But back to the Saint Lucia celebrations. Simon is in church to see his niece perform in the Lucia procession. He hates this time of year, he hates holidays, but Lucia is beautiful and he doesn’t want to miss out on seeing little Annie walking down the aisle with candles in her hair. He is there together with one of his colleagues, Monica, and she introduces him to her son. Simon misunderstands her intentions, though.
“Well, dear,” she said, turning to me, “this is my son Hannes. Hannes this is Simon.” We shook hands like good little gentlemen, and added a polite nod. “Good, now you two talk, while I go and get us some more glögg.”
“Eh—” I began as she walked away.
“I’m sorry,” he blurted out. “She means well, she really does, but…you know.”
“Yeah, I’m not your type.”
“What?” Hannes looked alarmed.
“The blind-date thing, I’m not what you’re looking for.”
I pointed discreetly back and forth between us. “It’s okay, no hard feelings. It wasn’t like I asked her to set us up,” I said with a smile, even though it hurt a little to see him that taken aback by the thought of dating me.
“I’m not…she didn’t…it’s not…I’m not gay! It’s not a date…She just wants me to make some friends. Last week she arranged for me to help a young lady change over to snow tires in hopes of us getting along.”
Shit! I wished the ground would open and swallow me whole.
Ofelia Gränd is Swedish through and through. She lives in a small west coast town with her husband and their three children. She has absolutely no time to write, so, naturally, that’s what she wants to do. Have you ever tried to write something with one child in your lap and two more standing around wanting attention? Ofelia does all the time—try, that is. She could give up her glamorous life as a stay-at-home mom, and go back to her work as a teacher. But why not take advantage of the situation when she’s living in a parental leave utopia? Enough about her being a parent, you think, and you’re quite right. Ofelia is a No ‘Poo practiser, a pescatarian who bakes her own bread and makes her own soap—now, you wished that we’d stuck to the children, don’t you?
Find Ofelia Here
Authors: S.H. Allan, Larry Benjamin, Rick Bettencourt, L.L. Bucknor, K.C. Faelan, Hunter Frost, Ofelia Gränd, Kathleen Hayes, Hans M Hirschi, Laura Susan Johnson, Terry Kerr, Amelia Mann, Debbie McGowan, Shayla Mist, Raine O'Tierney, Ava Penn, Jonathan Penn, Amy Spector, L.M. Steel, Al Stewart and Claire Davis, J P Walker, Matthias Williamson, Alexis Woods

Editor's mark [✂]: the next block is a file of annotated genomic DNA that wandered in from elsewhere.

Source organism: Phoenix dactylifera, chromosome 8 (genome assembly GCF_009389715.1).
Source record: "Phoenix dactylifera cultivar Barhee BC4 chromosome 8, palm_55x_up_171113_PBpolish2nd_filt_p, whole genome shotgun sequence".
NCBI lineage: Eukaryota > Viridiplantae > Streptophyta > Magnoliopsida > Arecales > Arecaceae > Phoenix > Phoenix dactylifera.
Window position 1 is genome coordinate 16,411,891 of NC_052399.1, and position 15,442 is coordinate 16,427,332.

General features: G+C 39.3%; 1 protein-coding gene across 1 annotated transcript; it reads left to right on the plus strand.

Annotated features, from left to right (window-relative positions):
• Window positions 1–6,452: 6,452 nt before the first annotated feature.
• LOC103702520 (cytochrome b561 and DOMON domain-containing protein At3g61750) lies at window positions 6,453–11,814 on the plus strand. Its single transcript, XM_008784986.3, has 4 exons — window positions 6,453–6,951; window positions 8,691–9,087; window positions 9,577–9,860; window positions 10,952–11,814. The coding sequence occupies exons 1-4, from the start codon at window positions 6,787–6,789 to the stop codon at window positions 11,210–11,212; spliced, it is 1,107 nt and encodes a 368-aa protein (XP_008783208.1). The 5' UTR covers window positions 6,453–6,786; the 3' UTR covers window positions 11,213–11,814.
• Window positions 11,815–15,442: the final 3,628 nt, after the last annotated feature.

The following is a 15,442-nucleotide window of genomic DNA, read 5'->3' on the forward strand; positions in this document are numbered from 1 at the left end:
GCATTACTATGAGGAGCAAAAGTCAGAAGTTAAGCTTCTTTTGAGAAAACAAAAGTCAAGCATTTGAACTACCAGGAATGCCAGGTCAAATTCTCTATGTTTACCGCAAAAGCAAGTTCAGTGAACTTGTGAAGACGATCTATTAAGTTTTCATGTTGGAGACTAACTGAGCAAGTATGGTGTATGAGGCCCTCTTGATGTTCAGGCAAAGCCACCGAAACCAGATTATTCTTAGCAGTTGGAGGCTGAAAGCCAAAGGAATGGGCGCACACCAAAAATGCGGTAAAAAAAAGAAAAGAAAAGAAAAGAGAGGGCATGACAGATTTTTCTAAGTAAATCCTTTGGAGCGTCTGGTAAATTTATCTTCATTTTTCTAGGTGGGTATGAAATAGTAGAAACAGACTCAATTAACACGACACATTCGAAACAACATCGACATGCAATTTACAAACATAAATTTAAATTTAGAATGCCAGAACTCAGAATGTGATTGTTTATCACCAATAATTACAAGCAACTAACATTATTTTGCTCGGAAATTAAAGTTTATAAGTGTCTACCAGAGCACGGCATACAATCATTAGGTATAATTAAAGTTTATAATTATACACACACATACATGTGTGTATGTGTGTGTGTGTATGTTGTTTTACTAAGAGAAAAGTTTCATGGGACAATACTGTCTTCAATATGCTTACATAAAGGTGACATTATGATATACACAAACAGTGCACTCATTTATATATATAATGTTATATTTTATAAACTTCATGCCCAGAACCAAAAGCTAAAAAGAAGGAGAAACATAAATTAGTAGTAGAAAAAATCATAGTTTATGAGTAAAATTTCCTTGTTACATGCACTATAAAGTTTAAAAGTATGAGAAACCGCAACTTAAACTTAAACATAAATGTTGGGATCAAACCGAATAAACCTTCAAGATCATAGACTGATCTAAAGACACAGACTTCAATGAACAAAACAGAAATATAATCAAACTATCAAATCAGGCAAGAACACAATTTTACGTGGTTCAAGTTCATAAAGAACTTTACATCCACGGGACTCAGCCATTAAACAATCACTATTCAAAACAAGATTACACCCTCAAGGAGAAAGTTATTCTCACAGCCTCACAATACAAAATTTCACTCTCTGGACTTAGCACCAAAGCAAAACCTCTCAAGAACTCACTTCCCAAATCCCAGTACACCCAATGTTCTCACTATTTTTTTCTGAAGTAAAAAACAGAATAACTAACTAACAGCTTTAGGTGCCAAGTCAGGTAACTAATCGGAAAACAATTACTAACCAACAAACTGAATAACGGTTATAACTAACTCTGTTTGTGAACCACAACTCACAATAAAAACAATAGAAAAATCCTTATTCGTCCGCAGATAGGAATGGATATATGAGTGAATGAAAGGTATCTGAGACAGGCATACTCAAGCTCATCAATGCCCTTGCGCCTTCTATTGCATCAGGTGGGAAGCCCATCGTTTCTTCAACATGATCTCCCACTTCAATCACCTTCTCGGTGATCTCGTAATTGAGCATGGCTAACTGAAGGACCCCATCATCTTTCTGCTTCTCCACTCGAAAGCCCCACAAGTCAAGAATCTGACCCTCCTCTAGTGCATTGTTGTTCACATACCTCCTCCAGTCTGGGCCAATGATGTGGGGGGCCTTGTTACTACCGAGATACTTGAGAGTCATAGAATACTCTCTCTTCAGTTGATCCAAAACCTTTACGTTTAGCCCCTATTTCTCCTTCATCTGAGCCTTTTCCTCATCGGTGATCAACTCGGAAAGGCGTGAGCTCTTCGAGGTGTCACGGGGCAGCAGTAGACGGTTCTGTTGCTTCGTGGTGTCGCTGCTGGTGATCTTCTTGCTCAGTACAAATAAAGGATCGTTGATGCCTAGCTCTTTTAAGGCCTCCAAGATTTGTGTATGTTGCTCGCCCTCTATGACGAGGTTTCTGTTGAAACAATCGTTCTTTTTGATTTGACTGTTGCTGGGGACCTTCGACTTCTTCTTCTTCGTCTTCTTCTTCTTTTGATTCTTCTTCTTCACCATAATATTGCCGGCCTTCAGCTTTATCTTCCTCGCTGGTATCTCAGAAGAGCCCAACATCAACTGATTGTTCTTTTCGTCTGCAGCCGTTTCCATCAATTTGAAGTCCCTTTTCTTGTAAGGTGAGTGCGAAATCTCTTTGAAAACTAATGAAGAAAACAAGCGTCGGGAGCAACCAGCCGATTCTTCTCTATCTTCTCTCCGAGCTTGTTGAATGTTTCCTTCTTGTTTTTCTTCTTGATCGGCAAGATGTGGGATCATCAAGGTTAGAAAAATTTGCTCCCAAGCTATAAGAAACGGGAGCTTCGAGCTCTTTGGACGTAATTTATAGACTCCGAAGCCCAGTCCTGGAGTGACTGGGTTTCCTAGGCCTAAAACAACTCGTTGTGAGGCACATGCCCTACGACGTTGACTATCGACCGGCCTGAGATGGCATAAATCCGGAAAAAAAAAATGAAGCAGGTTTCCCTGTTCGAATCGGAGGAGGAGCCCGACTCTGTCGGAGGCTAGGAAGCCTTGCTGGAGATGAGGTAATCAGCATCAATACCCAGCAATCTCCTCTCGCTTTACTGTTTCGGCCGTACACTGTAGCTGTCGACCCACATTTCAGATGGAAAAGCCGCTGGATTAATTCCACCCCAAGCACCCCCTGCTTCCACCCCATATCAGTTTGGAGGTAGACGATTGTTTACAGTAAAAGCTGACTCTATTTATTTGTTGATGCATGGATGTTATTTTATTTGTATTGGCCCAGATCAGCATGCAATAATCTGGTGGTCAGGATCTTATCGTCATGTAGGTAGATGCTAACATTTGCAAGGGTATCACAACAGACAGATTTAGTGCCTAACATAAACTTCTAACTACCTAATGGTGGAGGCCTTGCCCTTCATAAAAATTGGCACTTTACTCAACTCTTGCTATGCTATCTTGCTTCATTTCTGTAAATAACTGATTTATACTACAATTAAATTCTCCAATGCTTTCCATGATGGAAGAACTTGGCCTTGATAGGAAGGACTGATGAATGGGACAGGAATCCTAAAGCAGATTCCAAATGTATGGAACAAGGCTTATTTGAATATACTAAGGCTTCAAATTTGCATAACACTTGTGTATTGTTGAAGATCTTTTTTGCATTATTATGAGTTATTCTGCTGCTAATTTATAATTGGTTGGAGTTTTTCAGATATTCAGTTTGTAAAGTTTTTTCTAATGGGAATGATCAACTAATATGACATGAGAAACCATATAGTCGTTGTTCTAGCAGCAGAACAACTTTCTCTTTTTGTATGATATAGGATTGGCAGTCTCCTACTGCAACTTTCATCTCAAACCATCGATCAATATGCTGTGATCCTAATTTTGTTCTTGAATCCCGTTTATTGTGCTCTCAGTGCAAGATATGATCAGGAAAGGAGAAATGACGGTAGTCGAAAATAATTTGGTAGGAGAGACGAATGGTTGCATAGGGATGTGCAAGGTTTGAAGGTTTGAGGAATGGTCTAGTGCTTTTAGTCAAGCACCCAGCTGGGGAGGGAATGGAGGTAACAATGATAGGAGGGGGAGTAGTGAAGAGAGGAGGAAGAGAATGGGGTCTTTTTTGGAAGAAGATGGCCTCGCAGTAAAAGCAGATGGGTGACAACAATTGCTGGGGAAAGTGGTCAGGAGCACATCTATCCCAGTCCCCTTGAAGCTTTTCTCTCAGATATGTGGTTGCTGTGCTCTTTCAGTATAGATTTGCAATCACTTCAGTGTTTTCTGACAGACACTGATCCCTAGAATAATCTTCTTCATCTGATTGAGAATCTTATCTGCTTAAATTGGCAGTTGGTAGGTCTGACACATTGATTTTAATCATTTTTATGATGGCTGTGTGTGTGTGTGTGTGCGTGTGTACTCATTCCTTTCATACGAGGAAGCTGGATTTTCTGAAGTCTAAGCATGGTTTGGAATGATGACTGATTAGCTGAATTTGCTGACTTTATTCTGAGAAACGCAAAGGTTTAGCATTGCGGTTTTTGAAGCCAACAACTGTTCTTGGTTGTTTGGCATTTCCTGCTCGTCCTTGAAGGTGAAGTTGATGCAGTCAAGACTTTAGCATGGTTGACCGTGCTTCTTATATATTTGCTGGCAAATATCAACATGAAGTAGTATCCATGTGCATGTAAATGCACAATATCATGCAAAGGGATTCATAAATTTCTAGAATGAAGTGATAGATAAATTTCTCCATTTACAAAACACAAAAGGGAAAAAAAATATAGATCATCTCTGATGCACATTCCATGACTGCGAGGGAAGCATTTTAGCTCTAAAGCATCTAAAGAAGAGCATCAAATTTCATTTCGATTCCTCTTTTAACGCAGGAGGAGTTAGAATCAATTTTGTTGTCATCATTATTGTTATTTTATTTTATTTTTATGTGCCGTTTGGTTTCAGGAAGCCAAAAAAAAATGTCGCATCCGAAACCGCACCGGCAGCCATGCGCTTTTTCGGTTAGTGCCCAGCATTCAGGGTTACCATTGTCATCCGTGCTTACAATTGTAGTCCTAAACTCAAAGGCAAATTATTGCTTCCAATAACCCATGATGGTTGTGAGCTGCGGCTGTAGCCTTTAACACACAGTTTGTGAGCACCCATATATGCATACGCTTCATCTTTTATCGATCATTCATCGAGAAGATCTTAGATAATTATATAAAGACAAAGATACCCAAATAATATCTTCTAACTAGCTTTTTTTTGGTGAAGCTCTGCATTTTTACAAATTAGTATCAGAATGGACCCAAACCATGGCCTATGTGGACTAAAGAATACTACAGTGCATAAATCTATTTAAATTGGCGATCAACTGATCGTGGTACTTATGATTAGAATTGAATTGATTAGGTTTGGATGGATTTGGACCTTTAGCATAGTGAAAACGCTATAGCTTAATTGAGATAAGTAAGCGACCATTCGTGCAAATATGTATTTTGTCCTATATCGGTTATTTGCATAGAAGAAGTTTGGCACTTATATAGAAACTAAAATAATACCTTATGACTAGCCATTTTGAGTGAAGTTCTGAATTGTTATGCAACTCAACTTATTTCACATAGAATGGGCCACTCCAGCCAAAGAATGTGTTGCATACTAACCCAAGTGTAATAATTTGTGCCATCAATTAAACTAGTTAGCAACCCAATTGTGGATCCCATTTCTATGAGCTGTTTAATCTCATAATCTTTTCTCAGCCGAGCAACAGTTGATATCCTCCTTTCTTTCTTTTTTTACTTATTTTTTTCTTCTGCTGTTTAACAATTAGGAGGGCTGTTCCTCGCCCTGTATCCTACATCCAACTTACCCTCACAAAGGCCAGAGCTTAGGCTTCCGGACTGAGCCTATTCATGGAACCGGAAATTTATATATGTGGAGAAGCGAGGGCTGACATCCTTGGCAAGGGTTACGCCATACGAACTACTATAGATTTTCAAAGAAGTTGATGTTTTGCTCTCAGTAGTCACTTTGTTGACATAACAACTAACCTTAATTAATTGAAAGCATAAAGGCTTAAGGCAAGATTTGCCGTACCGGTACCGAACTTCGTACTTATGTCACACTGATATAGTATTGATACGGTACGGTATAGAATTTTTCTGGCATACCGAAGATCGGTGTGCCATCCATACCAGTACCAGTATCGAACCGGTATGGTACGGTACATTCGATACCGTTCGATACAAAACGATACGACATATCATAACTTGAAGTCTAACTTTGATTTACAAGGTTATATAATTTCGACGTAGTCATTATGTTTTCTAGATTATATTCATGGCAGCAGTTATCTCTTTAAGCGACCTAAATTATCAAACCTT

Genre: Young Adult Fiction, LGBT, History, Romance, Fantasy, Women's Fiction, Short Stories, Humour, Contemporary Fiction, Holidays and Celebrations
Boughs of Evergreen is a two-volume collection of short stories celebrating the holiday season in all its diversity. Penned by authors from the UK, the USA, Scandinavia and Eastern Europe, these are tales of the young and the not-so-young from many different walks of life.
Themes of family, friendship and romance take readers on a journey through some of the major holidays, both past and present, including Thanksgiving, Advent, St. Lucia Day, Hanukkah, Eid, Saturnalia, Winter Solstice, Yule, Christmas and New Year. In each we find at the very least hope, and often love, peace and happiness.
Each story will also be published individually as ebooks on 1st December, 2014.
Proceeds from sales of this anthology will be donated to The Trevor Project. The Trevor Project is the leading national organization [USA] providing crisis intervention and suicide prevention services to lesbian, gay, bisexual, transgender and questioning (LGBTQ) young people ages 13-24. For more information, visit: The Trevor Project.
THE STORIES: (links go to samples and author biographies)